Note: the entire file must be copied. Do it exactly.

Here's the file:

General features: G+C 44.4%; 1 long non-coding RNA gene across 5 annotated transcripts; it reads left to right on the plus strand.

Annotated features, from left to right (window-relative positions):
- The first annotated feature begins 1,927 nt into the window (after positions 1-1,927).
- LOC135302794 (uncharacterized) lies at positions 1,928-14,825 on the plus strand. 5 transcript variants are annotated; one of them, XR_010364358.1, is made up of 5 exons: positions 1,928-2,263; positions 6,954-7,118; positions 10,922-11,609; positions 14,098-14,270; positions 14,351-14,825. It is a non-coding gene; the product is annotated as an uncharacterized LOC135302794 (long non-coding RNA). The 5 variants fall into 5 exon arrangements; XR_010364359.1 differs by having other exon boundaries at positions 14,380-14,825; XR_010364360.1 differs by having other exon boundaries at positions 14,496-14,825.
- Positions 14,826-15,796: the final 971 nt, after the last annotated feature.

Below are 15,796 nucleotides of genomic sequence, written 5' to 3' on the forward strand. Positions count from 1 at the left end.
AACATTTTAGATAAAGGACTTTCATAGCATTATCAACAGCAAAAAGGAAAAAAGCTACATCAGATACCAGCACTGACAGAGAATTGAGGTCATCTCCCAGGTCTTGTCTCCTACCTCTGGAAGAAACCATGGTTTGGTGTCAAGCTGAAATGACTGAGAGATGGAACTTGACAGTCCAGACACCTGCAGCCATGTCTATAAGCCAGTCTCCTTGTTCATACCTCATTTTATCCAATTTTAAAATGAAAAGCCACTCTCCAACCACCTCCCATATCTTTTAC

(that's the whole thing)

General features: G+C 44.4%; 1 long non-coding RNA gene across 5 annotated transcripts; it reads left to right on the plus strand.

Annotated features, from left to right (window-relative positions):
- The first annotated feature begins 1,927 nt into the window (after positions 1-1,927).
- LOC135302794 (uncharacterized) lies at positions 1,928-14,825 on the plus strand. 5 transcript variants are annotated; one of them, XR_010364358.1, is made up of 5 exons: positions 1,928-2,263; positions 6,954-7,118; positions 10,922-11,609; positions 14,098-14,270; positions 14,351-14,825. It is a non-coding gene; the product is annotated as an uncharacterized LOC135302794 (long non-coding RNA). The 5 variants fall into 5 exon arrangements; XR_010364359.1 differs by having other exon boundaries at positions 14,380-14,825; XR_010364360.1 differs by having other exon boundaries at positions 14,496-14,825.
- Positions 14,826-15,796: the final 971 nt, after the last annotated feature.

Below are 15,796 nucleotides of genomic sequence, written 5' to 3' on the forward strand. Positions count from 1 at the left end.
AACATTTTAGATAAAGGACTTTCATAGCATTATCAACAGCAAAAAGGAAAAAAGCTACATCAGATACCAGCACTGACAGAGAATTGAGGTCATCTCCCAGGTCTTGTCTCCTACCTCTGGAAGAAACCATGGTTTGGTGTCAAGCTGAAATGACTGAGAGATGGAACTTGACAGTCCAGACACCTGCAGCCATGTCTATAAGCCAGTCTCCTTGTTCATACCTCATTTTATCCAATTTTAAAATGAAAAGCCACTCTCCAACCACCTCCCATATCTTTTAC